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Rabies In Dogs: Causes, Symptoms, Diagnosis And Treatment

Caused by the Rabies lyssavirus, rabies is a viral infection that affects the brain and spinal cord of all mammals, including dogs, cats, monkeys, bats and humans. The dog has been and still is the primary cause of rabies in India [1] . Annually, more than 50,000 humans and millions of animals deaths are caused by rabies worldwide.

Rabies is prevalent in most parts of the world including Africa, Europe, the Middle East, America and most of Asia. Rabies isn't common in Japan, Singapore, Australia, New Zealand, Pacific Islands, United Kingdom, and Papua New Guinea [2] .

Causes Of Rabies In Dogs

Animals who have rabies discharge large amounts of virus in their saliva. Rabies is transmitted to dogs through a bite from an infected animal. It can also be transmitted through a scratch or when the saliva comes in contact with an open, fresh wound.

Dogs are at high risk, if they are exposed to wild animals.

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Symptoms Of Rabies In Dogs [3]

  • Behavioural changes such as restlessness or apprehension, which may lead to aggression.
  • The dog may show signs of irritation.
  • Fever
  • The dog may bite or snap at attacking other animals and humans.
  • An excited dog may become more obedient.
  • The dog will constantly lick, bite and chew at the area where it was bitten.
  • The infected dog may become hypersensitive to light, touch, and sound.
  • The dog will hide in dark places and eat unusual things.
  • Paralysis of the throat and jaw muscles, resulting in foaming at the mouth.
  • Loss of appetite
  • Weakness
  • Seizures
  • Sudden death

The incubation period of the virus is from two to eight weeks. However, virus transmission through saliva can occur as early as ten days before symptoms appear.

Risk Factors Of Rabies In Dogs

Dogs who haven't received vaccination and roam outdoors without supervision are at high risk of getting infected. They are exposed to wild animals and get infected by a stray dog or cat.

Diagnosis Of Rabies In Dogs [4]

The direct fluorescent antibody test is used for diagnosing rabies in dogs. But the test can only be performed after the death of the animal, because it requires brain tissues, preferably the brain stem and cerebellum. The test takes about 2 hours.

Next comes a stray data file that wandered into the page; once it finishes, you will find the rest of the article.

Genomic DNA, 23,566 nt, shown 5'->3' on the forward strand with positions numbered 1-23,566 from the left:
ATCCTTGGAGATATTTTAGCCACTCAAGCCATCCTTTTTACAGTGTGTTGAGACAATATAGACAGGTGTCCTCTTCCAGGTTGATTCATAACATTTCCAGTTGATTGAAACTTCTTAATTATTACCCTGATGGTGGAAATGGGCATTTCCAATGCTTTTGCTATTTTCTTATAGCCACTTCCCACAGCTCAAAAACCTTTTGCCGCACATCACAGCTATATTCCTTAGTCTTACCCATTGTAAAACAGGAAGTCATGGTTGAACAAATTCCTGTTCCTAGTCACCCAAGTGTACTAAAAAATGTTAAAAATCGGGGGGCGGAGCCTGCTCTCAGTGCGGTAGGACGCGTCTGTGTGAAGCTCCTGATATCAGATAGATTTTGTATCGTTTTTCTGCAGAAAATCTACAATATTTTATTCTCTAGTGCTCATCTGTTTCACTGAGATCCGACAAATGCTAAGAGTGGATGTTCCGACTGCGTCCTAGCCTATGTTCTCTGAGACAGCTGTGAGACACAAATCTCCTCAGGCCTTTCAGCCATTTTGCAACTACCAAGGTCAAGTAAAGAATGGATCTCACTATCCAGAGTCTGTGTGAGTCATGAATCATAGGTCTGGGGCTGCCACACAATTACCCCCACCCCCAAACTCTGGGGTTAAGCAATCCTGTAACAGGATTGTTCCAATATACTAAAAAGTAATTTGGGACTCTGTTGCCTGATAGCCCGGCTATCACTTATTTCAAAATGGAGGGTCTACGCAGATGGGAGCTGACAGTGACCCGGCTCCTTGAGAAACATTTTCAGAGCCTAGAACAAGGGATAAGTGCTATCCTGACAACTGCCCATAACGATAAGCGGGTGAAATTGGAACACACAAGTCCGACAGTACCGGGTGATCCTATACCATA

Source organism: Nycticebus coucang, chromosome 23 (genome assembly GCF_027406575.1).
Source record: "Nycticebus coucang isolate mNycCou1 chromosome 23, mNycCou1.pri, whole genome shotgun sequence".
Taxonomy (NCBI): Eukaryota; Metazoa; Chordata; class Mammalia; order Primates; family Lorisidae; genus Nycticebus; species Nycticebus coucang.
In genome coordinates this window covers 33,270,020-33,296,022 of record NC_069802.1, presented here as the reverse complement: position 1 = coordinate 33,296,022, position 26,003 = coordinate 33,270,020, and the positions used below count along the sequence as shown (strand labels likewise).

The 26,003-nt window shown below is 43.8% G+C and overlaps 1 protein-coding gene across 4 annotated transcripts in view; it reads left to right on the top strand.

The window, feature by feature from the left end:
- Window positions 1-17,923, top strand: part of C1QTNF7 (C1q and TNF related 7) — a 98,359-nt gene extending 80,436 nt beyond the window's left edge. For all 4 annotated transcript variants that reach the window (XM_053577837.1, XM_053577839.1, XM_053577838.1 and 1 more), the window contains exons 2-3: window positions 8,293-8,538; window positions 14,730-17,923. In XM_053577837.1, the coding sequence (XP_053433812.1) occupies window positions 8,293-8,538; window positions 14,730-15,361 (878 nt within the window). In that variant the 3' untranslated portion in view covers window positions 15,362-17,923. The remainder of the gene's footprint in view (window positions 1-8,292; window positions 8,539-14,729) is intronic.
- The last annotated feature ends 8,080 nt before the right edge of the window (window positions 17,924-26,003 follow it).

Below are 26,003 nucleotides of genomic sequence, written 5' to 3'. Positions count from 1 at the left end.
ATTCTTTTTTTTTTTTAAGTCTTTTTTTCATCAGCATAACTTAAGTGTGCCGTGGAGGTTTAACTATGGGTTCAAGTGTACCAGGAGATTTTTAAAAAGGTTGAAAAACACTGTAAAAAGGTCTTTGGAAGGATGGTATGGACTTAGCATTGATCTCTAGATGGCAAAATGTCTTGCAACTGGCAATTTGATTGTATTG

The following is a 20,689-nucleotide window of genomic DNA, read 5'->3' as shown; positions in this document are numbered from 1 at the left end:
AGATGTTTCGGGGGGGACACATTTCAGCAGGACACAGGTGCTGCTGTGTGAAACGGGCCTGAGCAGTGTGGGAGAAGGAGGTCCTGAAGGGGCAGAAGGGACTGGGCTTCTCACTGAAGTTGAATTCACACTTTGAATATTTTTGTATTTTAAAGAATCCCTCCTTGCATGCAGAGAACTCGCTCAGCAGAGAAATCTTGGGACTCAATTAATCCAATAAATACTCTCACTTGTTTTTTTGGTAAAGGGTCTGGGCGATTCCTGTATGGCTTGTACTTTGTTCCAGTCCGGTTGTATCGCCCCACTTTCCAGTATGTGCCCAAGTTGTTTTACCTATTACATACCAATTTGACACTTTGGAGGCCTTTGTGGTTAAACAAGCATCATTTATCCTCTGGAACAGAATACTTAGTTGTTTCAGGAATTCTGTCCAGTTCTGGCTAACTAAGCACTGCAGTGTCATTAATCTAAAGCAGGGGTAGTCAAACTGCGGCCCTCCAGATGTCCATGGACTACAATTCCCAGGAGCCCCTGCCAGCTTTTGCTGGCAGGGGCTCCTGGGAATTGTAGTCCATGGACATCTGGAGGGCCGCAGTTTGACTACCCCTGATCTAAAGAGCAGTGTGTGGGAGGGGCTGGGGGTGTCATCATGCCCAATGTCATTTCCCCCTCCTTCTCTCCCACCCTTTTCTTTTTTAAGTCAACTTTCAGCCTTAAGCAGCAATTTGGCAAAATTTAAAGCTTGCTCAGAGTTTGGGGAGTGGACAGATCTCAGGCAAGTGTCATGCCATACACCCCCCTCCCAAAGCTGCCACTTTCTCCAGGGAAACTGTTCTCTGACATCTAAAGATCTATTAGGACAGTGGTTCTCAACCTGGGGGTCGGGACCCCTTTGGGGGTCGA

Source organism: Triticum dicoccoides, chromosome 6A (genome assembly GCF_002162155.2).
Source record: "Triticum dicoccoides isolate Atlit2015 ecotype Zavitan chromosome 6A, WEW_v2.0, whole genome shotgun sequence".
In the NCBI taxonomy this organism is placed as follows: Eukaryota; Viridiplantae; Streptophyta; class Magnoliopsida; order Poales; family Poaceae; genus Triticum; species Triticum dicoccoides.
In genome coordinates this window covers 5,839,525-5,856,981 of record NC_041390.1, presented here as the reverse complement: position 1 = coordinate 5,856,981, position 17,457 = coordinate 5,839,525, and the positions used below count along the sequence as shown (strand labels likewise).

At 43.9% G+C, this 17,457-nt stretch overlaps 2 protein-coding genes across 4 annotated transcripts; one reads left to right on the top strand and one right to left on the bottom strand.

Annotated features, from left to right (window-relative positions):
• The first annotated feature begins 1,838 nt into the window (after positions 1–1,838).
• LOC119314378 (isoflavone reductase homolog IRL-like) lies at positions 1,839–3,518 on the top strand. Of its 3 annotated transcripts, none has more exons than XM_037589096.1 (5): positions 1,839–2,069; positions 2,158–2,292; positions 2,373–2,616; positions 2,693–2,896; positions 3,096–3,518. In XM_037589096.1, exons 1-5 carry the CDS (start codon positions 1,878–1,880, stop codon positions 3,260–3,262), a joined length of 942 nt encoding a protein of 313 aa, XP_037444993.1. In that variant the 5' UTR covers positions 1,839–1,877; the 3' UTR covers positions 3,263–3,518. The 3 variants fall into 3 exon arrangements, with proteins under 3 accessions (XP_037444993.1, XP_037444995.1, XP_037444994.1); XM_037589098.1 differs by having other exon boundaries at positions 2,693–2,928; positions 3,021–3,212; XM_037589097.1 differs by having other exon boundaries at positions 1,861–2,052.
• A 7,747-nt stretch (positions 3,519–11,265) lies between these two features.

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Treatment Of Rabies [5]

There is no treatment or cure for rabies in dogs. The dogs who are suspected of having the disease are most often euthanized.

How Can Rabies Be Prevented?

It is necessary that you vaccinate your dog and check with your veterinarian about the right vaccine for your dog. It is mandatory to vaccinate all domestic dogs and cats after the age of 3 months. They need a booster 1 year from that date and they are generally vaccinated every 3 years.

Avoid your dog to come in contact with wild animals and keep it under supervision.

FAQs About Rabies In Dogs

Q. What should you do if your dog has been bitten by an infected animal?

A. Call your veterinarian immediately. Don't touch your dog as the rabies virus may remain alive on your pet's skin for up to two hours. Wear gloves and protective clothing and take your dog to the doctor.

Q. Can a dog survive rabies?

A. There is no cure for rabies and it's fatal. The infected animal usually dies within five days after the clinical signs appear.

Q. Can a dog still get rabies even if it is vaccinated?

A. If the dog's vaccination record isn't current, there are high chances of getting rabies.

View Article References
  1. [1] Ghosh TK. Rabies. Proceedings of the IX National Conference of Pediatric Infectious Diseases; 2006; Chennai, India.
  2. [2] Menezes R. (2008). Rabies in India.CMAJ : Canadian Medical Association journal = journal de l'Association medicale canadienne,178(5), 564–566.
  3. [3] Burgos-Cáceres S. (2011). Canine Rabies: A Looming Threat to Public Health.Animals : an open access journal from MDPI,1(4), 326–342.
  4. [4] Singh, C. K., & Ahmad, A. (2018). Molecular approach for ante-mortem diagnosis of rabies in dogs.The Indian journal of medical research,147(5), 513–516.
  5. [5] Tepsumethanon, V., Lumlertdacha, B., Mitmoonpitak, C., Sitprija, V., Meslin, F. X., & Wilde, H. (2004). Survival of naturally infected rabid dogs and cats.Clinical infectious diseases,39(2), 278-280.

Story first published: Thursday, September 26, 2019, 14:51 [IST]
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